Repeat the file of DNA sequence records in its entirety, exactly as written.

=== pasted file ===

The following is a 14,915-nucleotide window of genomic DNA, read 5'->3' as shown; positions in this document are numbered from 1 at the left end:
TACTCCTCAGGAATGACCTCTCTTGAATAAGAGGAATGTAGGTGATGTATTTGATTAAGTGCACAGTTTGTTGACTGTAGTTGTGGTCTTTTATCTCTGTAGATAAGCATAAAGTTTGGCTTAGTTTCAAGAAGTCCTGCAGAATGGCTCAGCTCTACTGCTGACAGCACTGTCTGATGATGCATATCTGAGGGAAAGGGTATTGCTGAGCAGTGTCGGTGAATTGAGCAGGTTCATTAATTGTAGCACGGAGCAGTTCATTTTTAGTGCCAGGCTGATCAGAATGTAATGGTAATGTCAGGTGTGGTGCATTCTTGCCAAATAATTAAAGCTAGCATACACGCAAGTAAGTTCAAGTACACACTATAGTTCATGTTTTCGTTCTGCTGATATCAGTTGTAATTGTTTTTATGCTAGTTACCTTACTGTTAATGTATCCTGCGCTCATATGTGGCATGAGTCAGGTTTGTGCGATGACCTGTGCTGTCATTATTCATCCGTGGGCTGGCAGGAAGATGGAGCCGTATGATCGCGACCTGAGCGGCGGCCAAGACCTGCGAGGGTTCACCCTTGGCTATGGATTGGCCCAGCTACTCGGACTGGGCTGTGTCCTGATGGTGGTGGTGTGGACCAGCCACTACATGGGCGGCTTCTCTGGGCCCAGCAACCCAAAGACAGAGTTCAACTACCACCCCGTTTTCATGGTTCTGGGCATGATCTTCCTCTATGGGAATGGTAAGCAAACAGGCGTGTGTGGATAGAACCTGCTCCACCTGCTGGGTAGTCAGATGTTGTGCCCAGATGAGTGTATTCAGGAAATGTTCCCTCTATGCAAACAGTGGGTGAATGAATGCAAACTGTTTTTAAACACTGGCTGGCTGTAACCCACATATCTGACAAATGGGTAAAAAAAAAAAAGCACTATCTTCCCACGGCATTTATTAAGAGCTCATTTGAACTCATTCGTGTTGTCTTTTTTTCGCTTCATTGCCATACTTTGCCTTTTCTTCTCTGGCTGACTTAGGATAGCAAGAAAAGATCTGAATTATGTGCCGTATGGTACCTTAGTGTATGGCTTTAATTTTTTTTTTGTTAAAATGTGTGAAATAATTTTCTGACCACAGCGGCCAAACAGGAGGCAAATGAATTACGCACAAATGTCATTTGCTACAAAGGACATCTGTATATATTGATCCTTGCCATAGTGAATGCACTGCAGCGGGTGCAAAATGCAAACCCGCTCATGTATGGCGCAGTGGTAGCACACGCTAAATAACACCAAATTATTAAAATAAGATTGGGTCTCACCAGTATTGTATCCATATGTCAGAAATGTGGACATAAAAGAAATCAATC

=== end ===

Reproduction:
The following is a 14,915-nucleotide window of genomic DNA, read 5'->3' as shown; positions in this document are numbered from 1 at the left end:
TACTCCTCAGGAATGACCTCTCTTGAATAAGAGGAATGTAGGTGATGTATTTGATTAAGTGCACAGTTTGTTGACTGTAGTTGTGGTCTTTTATCTCTGTAGATAAGCATAAAGTTTGGCTTAGTTTCAAGAAGTCCTGCAGAATGGCTCAGCTCTACTGCTGACAGCACTGTCTGATGATGCATATCTGAGGGAAAGGGTATTGCTGAGCAGTGTCGGTGAATTGAGCAGGTTCATTAATTGTAGCACGGAGCAGTTCATTTTTAGTGCCAGGCTGATCAGAATGTAATGGTAATGTCAGGTGTGGTGCATTCTTGCCAAATAATTAAAGCTAGCATACACGCAAGTAAGTTCAAGTACACACTATAGTTCATGTTTTCGTTCTGCTGATATCAGTTGTAATTGTTTTTATGCTAGTTACCTTACTGTTAATGTATCCTGCGCTCATATGTGGCATGAGTCAGGTTTGTGCGATGACCTGTGCTGTCATTATTCATCCGTGGGCTGGCAGGAAGATGGAGCCGTATGATCGCGACCTGAGCGGCGGCCAAGACCTGCGAGGGTTCACCCTTGGCTATGGATTGGCCCAGCTACTCGGACTGGGCTGTGTCCTGATGGTGGTGGTGTGGACCAGCCACTACATGGGCGGCTTCTCTGGGCCCAGCAACCCAAAGACAGAGTTCAACTACCACCCCGTTTTCATGGTTCTGGGCATGATCTTCCTCTATGGGAATGGTAAGCAAACAGGCGTGTGTGGATAGAACCTGCTCCACCTGCTGGGTAGTCAGATGTTGTGCCCAGATGAGTGTATTCAGGAAATGTTCCCTCTATGCAAACAGTGGGTGAATGAATGCAAACTGTTTTTAAACACTGGCTGGCTGTAACCCACATATCTGACAAATGGGTAAAAAAAAAAAAGCACTATCTTCCCACGGCATTTATTAAGAGCTCATTTGAACTCATTCGTGTTGTCTTTTTTTCGCTTCATTGCCATACTTTGCCTTTTCTTCTCTGGCTGACTTAGGATAGCAAGAAAAGATCTGAATTATGTGCCGTATGGTACCTTAGTGTATGGCTTTAATTTTTTTTTTGTTAAAATGTGTGAAATAATTTTCTGACCACAGCGGCCAAACAGGAGGCAAATGAATTACGCACAAATGTCATTTGCTACAAAGGACATCTGTATATATTGATCCTTGCCATAGTGAATGCACTGCAGCGGGTGCAAAATGCAAACCCGCTCATGTATGGCGCAGTGGTAGCACACGCTAAATAACACCAAATTATTAAAATAAGATTGGGTCTCACCAGTATTGTATCCATATGTCAGAAATGTGGACATAAAAGAAATCAATC